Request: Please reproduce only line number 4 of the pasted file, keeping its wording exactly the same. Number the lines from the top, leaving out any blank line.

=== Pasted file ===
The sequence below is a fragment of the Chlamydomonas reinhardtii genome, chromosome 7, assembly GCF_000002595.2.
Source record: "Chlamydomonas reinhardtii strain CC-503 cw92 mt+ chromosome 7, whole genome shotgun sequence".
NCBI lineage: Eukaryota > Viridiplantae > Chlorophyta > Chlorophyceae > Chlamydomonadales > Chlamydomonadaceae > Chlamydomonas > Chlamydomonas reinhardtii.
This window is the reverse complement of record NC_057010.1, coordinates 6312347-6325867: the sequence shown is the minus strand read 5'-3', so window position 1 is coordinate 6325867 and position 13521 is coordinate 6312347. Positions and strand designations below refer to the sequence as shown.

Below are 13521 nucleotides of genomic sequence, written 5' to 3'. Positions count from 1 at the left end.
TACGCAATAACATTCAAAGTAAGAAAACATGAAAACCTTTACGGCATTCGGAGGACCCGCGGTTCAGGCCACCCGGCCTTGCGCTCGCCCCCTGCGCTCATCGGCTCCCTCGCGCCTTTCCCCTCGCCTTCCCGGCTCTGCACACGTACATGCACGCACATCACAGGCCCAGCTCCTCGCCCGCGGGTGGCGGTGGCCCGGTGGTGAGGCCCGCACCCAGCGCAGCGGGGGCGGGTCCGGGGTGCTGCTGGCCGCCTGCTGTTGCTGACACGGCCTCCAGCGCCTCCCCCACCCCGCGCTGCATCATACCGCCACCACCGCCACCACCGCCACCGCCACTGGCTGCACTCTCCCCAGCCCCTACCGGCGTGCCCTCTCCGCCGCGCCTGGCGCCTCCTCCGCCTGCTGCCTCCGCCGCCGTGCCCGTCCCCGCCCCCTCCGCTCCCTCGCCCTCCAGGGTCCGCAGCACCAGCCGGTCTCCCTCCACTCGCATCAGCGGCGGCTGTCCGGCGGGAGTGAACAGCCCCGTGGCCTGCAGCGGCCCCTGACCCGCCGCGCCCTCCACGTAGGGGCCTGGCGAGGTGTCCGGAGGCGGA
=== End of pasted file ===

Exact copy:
This window is the reverse complement of record NC_057010.1, coordinates 6312347-6325867: the sequence shown is the minus strand read 5'-3', so window position 1 is coordinate 6325867 and position 13521 is coordinate 6312347. Positions and strand designations below refer to the sequence as shown.